Amanda Wolf

Dr Amanda Wolf profile picture

Academic Programme Leader and Doctoral Programmes Director School of Government


  • AB, Philosophy (Boston College), 1979
  • MPM (University of Maryland), 1990
  • PhD (University of Maryland), 1995.

Research interests

  • Methodologies for policy research and analysis;
  • Intersubjective wellbeing;
  • Policy experimentation;
  • Single-case studies;
  • Q Methodology.


One of the primary challenges facing policy makers is to work effectively with diverse information, from the individual to the aggregate, drawing lessons from one time and place for application in another. Every policy challenge is unique, as is every person, family, event. Accordingly, Amanda brings an interdisciplinary scholarly disposition to investigations of philosophical, environmental, and broader social topics with a common emphasis on the concepts and reasoning entailed in learning from a specific situation. Amanda is an expert in Q methodology, an approach developed by the British physicist/psychologist William Stephenson (1902-1989), which is essentially a tool for the study of subjective communicability. She edited the Q methodology journal, Operant Subjectivity: The International Journal of Q Methodology, from 2005 to 2013. Prior to arriving in New Zealand in 1994, Amanda was a small business owner, a food policy analyst at the International Food Policy Research Institute in Washington DC, and a negotiation researcher at the International Institute for Applied Systems Analysis, outside Vienna, Austria. She has spent time as a visiting researcher at Tufts University’s Fletcher School of Law and Diplomacy and Jacobs University, Bremen.


Peer-reviewed journal articles

  • Wolf, A. (2018). Teaching complexity: The limits of evidence and the ‘prospective’ case study. Complexity, Governance & Networks 4(1), 92–102.
  • Baehler, K., and Wolf, A. (2018). Approaches to transferable learning in comparative policy analysis and practice. Journal of Comparative Policy Analysis: Research and Practice, 20(4), pp. 345–353.Doi: 10.1080/13876988.2017.1409942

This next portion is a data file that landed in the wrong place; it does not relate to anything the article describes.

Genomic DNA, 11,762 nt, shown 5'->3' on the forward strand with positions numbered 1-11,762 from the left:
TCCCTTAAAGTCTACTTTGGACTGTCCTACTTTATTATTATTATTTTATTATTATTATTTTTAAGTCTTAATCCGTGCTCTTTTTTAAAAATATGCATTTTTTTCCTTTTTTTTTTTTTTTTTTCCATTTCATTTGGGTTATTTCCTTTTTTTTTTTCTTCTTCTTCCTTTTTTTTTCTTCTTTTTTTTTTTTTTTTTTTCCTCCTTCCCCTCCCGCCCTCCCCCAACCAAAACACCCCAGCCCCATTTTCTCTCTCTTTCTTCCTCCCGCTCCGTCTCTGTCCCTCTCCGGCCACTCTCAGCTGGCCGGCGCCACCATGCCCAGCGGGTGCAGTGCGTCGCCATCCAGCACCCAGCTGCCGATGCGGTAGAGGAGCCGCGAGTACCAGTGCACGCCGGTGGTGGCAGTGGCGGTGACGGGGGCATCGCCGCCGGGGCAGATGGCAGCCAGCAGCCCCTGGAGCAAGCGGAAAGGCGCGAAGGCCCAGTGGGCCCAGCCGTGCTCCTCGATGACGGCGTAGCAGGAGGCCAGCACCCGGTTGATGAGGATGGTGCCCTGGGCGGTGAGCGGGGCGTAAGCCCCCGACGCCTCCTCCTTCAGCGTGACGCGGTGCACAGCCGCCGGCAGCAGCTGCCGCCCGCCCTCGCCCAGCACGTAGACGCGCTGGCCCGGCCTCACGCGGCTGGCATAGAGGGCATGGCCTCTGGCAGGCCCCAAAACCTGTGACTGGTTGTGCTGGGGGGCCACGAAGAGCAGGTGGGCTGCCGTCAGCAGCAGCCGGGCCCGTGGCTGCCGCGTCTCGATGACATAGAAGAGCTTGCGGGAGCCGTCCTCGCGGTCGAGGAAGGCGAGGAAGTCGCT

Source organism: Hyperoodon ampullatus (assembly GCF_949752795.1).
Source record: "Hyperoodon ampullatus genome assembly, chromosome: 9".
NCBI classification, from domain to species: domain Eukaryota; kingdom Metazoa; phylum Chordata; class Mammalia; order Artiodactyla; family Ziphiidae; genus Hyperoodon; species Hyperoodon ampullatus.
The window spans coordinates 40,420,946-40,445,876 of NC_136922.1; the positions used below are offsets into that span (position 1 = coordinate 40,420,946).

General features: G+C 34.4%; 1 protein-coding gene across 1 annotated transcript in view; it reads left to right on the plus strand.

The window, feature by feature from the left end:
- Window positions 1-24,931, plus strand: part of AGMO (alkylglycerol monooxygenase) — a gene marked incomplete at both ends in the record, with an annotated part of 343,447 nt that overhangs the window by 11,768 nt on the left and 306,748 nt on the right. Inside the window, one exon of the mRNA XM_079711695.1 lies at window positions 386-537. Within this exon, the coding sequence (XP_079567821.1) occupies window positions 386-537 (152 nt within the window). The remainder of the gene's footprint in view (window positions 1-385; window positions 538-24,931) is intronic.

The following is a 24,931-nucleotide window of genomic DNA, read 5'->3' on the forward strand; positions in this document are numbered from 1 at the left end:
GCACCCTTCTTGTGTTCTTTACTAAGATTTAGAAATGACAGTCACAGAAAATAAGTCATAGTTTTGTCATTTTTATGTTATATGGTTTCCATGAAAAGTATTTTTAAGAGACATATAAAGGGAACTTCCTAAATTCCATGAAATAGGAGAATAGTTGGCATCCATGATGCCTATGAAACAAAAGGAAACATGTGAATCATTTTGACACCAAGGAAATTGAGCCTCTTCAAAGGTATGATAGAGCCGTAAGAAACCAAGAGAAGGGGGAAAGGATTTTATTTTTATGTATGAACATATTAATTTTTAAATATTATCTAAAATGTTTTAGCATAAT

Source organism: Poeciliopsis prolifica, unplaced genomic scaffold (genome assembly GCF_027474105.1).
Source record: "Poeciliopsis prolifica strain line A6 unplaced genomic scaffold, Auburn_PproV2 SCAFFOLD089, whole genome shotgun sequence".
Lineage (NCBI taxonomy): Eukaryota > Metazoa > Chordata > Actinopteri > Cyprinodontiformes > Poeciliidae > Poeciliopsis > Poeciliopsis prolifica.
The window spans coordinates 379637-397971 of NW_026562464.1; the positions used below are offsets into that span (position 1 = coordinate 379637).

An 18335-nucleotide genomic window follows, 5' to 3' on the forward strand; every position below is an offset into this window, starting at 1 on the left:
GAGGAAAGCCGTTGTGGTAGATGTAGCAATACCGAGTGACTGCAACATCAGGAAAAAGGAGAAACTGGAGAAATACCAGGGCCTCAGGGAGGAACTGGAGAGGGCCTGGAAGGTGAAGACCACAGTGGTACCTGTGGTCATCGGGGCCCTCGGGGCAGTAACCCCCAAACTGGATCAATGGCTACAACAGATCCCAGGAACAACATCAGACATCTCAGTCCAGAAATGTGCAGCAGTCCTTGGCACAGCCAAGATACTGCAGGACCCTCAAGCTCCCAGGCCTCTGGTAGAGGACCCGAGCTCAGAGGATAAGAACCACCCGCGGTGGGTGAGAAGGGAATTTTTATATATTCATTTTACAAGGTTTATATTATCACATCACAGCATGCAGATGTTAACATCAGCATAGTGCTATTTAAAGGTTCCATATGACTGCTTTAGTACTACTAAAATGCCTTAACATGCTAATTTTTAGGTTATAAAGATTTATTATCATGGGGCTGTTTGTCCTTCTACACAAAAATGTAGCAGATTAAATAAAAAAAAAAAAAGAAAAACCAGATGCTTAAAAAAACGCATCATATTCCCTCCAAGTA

• Wolf, A., and Baehler, K., (2018). Learning transferable lessons from single cases in comparative policy analysis. Journal of Comparative Policy Analysis: Research and Practice, 20(4), pp. 420–434.Doi: 10.1080/13876988.2017.1399578
  • Wolf, A. (2016). Between-case dialogue: Public engagement in the second-person voice. Journal of Environmental Studies and Sciences 6(3), 606–616. 10.1007/s13412-015-0296-y.
  • Wolf, A. (2013). Wellbeing for public policy: Roles for Q methodology. Operant Subjectivity: The International Journal of Q Methodology, 36, 203–226.
  • Eppel, E. & Wolf, A. (2012). Implementing Better Public Services: Policy Quarterly 8 (3), 41–48.
  • Wolf, A. (with Good, J. M. M., Brown, S. R., Cuppen, E. H. W. J., Ockwell, D., & Watts, S.). (2011). Q methodology and its applications: Reflections on theory. Operant Subjectivity: The International Journal of Q Methodology 35, 48–71.
  • Wolf, A. (2010). Subjectivity in Q methodology. Journal of Human Subjectivity 8 (2), 55–72.
  • Wolf, A. (2010). Many minds, common sense and genetically modified food: A role for Q methodology. East Asian Science Technology and Society: an International Journal 4 (4), 565–583.
  • Wolf, A. (2010). Orientations to academic workloads at department level. Educational Management, Administration and Leadership, 38 (2), 246–262.